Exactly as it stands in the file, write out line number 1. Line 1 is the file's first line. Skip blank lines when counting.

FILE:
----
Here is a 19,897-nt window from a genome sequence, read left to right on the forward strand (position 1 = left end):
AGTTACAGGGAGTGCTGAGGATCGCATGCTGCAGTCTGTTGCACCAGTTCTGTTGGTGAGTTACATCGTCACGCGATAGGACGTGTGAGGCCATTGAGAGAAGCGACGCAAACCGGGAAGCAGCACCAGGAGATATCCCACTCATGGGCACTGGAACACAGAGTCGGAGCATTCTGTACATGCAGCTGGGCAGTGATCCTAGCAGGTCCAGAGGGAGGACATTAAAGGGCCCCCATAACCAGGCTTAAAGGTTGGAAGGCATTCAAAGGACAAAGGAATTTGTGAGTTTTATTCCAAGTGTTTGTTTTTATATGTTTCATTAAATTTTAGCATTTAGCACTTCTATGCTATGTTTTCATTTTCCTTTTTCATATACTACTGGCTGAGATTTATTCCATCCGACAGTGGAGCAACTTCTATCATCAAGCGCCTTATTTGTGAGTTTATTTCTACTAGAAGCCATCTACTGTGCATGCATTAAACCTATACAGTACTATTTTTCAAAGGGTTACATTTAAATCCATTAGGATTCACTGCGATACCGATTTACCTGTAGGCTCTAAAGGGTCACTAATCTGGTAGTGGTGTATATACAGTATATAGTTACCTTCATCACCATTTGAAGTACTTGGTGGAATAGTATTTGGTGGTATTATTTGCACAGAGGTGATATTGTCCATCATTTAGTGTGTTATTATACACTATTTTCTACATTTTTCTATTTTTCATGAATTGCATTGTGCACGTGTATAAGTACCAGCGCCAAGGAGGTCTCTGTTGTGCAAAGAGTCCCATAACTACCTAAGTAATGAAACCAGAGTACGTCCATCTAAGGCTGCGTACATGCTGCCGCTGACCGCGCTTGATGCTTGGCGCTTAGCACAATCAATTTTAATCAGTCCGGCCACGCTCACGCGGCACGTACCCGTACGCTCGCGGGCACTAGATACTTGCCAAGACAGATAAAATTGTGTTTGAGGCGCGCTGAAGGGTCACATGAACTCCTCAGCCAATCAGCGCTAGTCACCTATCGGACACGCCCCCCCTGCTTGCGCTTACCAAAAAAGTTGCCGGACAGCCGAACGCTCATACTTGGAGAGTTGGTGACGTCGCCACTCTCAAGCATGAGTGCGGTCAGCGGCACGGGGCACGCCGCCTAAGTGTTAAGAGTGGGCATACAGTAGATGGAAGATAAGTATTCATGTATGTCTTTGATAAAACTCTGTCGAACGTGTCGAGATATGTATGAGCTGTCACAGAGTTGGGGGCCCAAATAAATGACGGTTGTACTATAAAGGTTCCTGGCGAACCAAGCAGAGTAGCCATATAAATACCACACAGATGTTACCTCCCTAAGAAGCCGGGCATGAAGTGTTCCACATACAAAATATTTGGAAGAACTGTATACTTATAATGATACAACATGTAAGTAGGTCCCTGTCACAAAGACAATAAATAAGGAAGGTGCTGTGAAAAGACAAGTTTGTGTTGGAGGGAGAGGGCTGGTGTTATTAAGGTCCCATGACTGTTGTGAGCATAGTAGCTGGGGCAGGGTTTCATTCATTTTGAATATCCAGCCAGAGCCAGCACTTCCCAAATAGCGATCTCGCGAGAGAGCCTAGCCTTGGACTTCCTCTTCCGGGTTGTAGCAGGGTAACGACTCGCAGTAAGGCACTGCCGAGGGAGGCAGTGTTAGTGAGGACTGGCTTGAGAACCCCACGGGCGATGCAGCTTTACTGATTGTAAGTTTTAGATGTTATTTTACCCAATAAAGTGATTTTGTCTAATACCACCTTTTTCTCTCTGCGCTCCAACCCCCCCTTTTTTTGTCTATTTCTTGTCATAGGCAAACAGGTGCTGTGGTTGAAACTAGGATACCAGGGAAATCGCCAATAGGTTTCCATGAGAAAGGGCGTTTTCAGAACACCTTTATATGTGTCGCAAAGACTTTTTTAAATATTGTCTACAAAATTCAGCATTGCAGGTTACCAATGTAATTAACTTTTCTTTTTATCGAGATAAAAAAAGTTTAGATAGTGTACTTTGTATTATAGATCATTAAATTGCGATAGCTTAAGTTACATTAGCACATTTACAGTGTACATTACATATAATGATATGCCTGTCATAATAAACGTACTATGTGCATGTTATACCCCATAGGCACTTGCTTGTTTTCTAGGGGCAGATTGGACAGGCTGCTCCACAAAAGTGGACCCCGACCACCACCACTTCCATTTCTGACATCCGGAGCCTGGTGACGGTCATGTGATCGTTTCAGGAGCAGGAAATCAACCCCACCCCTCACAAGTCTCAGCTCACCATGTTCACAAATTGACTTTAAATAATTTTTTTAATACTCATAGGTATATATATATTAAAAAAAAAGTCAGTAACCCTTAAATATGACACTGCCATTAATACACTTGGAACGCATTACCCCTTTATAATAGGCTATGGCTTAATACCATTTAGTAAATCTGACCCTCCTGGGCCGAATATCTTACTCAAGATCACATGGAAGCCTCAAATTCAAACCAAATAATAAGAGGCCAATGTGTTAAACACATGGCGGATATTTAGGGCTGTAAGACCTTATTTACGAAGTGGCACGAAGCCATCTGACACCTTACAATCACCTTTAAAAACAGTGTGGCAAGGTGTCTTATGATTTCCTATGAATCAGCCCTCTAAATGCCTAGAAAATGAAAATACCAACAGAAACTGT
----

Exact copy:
Here is a 19,897-nt window from a genome sequence, read left to right on the forward strand (position 1 = left end):